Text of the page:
These are part of the cost of acquiring the property and are treated the same way as the conveyancing costs. Letting fees would be tax deductible but usually the tenant pays. Rent collection fees are tax deductible.


Valuation Cost

The cost of a valuation for buying a property is not a tax deductible cost.  The cost of a valuation for obtaining finance, or determining chattels’ value for depreciation, is a tax deductible cost.  Be sure to distinguish between these two types of expenditure when getting your bill from the valuer.



Repairs are a cost involved in maintaining a property.  If you buy a house in a rundown condition, the costs of doing it up are not tax deductible.  They are part of the cost of acquiring the property and must be capitalized. This also includes any repairs of any kind that you do before your first tenant moves in.

Sometimes expenditure is a mixture of repairs and improvements.  For example, you may decide you want to make the living room bigger.  Part of the costs could  relate to redecorating the living room but another part would be for the additional floor area. You would need to have these costs split for tax purposes.


Expenses you can claim

Here is a list of expenses you should consider claiming

  • Accountancy
  • Advertising for tenants
  • Agent’s letting fees
  • Bank charges including finance application fee
  • Commercial cleaners
  • Gardening
  • Insurance
  • Interest
  • Light and power
  • Costs of running your vehicle. A mileage basis is probably the most satisfactory. Consult us for details.
  • Printing stationery and postage
  • Rates
  • Repairs and maintenance
  • Telephone
  • Valuation for finance or depreciation.

You could also claim for the use of your home for administration.  However, make sure the cost of calculating the claim, including the accounting work, does not exceed the tax saving.  Another marginal claim is for the use of your computer.

If your property is owned by a company, you should produce a proper set of accounts.

In the case of trust ownership, the important thing to remember is keeping an account of its indebtedness to yourselves and a record of the capital of the trust.  You should prepare proper accounts for a trust, otherwise you risk overlooking transactions and being sued by discretionary beneficiaries.  For example, profit is often attributed to beneficiaries together with related tax credits, if any.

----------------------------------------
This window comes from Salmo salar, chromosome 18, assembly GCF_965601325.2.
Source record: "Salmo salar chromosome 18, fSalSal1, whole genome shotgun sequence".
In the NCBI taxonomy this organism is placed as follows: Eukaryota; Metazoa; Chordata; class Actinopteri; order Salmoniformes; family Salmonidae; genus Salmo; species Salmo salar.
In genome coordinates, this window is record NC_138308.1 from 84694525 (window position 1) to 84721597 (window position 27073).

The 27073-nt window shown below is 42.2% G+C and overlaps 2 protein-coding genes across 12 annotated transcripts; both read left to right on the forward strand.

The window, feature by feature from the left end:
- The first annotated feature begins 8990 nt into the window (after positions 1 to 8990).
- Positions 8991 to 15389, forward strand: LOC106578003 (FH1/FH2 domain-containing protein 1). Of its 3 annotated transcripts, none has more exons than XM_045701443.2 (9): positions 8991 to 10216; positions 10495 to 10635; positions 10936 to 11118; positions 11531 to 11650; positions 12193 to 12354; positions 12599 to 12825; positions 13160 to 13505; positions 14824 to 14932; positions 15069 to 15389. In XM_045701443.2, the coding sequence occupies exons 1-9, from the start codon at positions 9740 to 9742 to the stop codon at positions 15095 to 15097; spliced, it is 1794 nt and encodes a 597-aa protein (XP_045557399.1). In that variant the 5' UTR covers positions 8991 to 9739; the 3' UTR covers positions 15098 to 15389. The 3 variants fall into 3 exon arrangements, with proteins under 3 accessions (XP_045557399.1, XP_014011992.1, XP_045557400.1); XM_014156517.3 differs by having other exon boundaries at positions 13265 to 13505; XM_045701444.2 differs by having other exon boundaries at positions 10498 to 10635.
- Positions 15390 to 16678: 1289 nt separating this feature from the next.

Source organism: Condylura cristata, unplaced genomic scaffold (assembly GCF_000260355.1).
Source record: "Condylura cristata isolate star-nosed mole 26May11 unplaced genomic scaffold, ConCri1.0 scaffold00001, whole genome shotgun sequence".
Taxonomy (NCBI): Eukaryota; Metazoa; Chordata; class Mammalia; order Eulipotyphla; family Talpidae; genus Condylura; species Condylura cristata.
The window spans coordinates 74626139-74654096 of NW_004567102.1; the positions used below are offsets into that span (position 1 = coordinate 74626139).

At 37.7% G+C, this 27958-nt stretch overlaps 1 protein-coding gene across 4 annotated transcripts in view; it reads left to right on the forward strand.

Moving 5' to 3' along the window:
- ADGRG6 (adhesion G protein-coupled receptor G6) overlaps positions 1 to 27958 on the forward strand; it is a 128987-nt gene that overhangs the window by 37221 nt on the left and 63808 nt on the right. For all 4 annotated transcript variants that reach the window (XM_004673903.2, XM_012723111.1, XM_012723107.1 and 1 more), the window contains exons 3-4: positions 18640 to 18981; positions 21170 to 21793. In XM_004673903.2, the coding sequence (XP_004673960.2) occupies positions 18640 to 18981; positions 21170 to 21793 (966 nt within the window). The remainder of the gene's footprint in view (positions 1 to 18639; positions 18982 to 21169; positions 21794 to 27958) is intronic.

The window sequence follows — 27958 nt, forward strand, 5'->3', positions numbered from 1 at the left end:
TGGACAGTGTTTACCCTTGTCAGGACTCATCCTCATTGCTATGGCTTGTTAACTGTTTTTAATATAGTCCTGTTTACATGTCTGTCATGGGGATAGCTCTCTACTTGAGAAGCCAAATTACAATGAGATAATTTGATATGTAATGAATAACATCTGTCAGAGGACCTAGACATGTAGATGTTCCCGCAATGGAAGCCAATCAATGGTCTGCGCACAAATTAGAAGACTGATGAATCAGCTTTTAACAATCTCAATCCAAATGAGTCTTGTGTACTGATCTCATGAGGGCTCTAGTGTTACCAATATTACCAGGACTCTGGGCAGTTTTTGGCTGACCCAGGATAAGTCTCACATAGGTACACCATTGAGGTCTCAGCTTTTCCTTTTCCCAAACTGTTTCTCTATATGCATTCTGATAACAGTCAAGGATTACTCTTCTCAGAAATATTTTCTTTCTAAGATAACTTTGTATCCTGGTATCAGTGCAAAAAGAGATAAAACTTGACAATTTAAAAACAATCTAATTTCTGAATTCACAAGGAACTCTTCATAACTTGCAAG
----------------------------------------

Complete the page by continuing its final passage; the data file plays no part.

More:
Accounting for sole ownership or partnership is much easier than for a company or a trust.  The accounting can be done as part of the process of preparing your tax return.

Companies need to prepare a balance sheet.  There should be a separate bank account for the company and transactions contained in it should be processed into their various income and expense classifications.

Accounting for trusts needs care.  Decisions involving the trustees or beneficiaries need to be documented in the form of minutes.  Decisions which might or could affect these two should also be documented.  For example, if you wish to take money out of the family trust you will need to decide whether this is a reduction of its debt to you or a distribution of income or capital from the trust.  If you are purchasing an investment you will also need to make it clear whether this is to be a trust asset as opposed to a reduction of the trust’s debt to you.  The important thing to remember is that all trustees required by the trust deed to make decisions, must do this before the transaction goes ahead.  It is no good getting one of the trustees to sign afterwards.  Failure to keep proper records of trust transactions can lead to it being considered a sham trust. In other words, there is deemed to be no trust at all. Also, you risk being sued by any beneficiaries at a later stage. They may also be able take a large portion of the trust funds

Your accountant will always need the sale and purchase agreement and the settlement statements prepared by your solicitor. These set out the purchase price, adjustments such as the apportionment of rates and they show the amount of borrowed money.  You should also obtain a statement from your bank showing the movements in your mortgage account and the balance at the end of the financial year. Be sure to include the lawyer’s bill as this may show costs which are tax deductible.

If you have bought the property as a sole owner or in partnership, you can analyze the income and expenditure for yourself.  If you wish, you can supply the totals of these.  However, be sure to provide full details of repairs and maintenance costs.

If you have bought assets supply the following:

  1. The name of the asset
  2. To the date on which you bought it
  3. Whether you bought any other assets at the same time and if so details
  4. Whether it was new or secondhand
  5. The cost